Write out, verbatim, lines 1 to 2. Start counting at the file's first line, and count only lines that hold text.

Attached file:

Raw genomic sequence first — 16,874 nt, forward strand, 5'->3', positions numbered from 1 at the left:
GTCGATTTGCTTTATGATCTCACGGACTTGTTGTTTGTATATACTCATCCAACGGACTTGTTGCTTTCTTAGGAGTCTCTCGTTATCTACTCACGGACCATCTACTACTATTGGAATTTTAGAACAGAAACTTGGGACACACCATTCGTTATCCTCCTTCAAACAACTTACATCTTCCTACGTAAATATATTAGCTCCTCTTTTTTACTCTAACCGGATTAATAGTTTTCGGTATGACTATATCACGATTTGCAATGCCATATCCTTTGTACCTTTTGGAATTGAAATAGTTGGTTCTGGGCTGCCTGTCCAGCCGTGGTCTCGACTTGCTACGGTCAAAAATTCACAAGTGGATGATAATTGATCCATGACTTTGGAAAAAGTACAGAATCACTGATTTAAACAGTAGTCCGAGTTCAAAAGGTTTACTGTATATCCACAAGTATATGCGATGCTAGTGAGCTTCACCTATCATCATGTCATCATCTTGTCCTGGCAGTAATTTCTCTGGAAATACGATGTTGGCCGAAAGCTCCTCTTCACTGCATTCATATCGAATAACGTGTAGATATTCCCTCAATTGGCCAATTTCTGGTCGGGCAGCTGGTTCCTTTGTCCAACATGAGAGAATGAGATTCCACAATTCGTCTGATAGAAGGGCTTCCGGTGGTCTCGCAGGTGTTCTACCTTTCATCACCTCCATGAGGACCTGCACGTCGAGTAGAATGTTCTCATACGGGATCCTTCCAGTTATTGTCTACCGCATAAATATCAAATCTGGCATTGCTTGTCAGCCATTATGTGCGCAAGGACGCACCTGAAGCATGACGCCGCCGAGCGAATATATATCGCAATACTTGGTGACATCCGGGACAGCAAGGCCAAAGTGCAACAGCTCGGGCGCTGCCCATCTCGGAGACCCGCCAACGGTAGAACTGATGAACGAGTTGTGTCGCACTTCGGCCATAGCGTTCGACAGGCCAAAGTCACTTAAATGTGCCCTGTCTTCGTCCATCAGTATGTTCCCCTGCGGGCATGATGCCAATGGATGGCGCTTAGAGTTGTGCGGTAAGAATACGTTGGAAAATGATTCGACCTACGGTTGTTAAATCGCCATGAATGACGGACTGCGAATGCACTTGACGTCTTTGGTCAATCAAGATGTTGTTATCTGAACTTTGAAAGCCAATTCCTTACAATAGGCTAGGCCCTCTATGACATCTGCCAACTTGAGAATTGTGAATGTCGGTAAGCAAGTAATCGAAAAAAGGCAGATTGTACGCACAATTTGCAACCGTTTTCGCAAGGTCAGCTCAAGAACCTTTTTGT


Raw genomic sequence first — 16,874 nt, forward strand, 5'->3', positions numbered from 1 at the left:
GTCGATTTGCTTTATGATCTCACGGACTTGTTGTTTGTATATACTCATCCAACGGACTTGTTGCTTTCTTAGGAGTCTCTCGTTATCTACTCACGGACCATCTACTACTATTGGAATTTTAGAACAGAAACTTGGGACACACCATTCGTTATCCTCCTTCAAACAACTTACATCTTCCTACGTAAATATATTAGCTCCTCTTTTTTACTCTAACCGGATTAATAGTTTTCGGTATGACTATATCACGATTTGCAATGCCATATCCTTTGTACCTTTTGGAATTGAAATAGTTGGTTCTGGGCTGCCTGTCCAGCCGTGGTCTCGACTTGCTACGGTCAAAAATTCACAAGTGGATGATAATTGATCCATGACTTTGGAAAAAGTACAGAATCACTGATTTAAACAGTAGTCCGAGTTCAAAAGGTTTACTGTATATCCACAAGTATATGCGATGCTAGTGAGCTTCACCTATCATCATGTCATCATCTTGTCCTGGCAGTAATTTCTCTGGAAATACGATGTTGGCCGAAAGCTCCTCTTCACTGCATTCATATCGAATAACGTGTAGATATTCCCTCAATTGGCCAATTTCTGGTCGGGCAGCTGGTTCCTTTGTCCAACATGAGAGAATGAGATTCCACAATTCGTCTGATAGAAGGGCTTCCGGTGGTCTCGCAGGTGTTCTACCTTTCATCACCTCCATGAGGACCTGCACGTCGAGTAGAATGTTCTCATACGGGATCCTTCCAGTTATTGTCTACCGCATAAATATCAAATCTGGCATTGCTTGTCAGCCATTATGTGCGCAAGGACGCACCTGAAGCATGACGCCGCCGAGCGAATATATATCGCAATACTTGGTGACATCCGGGACAGCAAGGCCAAAGTGCAACAGCTCGGGCGCTGCCCATCTCGGAGACCCGCCAACGGTAGAACTGATGAACGAGTTGTGTCGCACTTCGGCCATAGCGTTCGACAGGCCAAAGTCACTTAAATGTGCCCTGTCTTCGTCCATCAGTATGTTCCCCTGCGGGCATGATGCCAATGGATGGCGCTTAGAGTTGTGCGGTAAGAATACGTTGGAAAATGATTCGACCTACGGTTGTTAAATCGCCATGAATGACGGACTGCGAATGCACTTGACGTCTTTGGTCAATCAAGATGTTGTTATCTGAACTTTGAAAGCCAATTCCTTACAATAGGCTAGGCCCTCTATGACATCTGCCAACTTGAGAATTGTGAATGTCGGTAAGCAAGTAATCGAAAAAAGGCAGATTGTACGCACAATTTGCAACCGTTTTCGCAAGGTCAGCTCAAGAACCTTTTTGT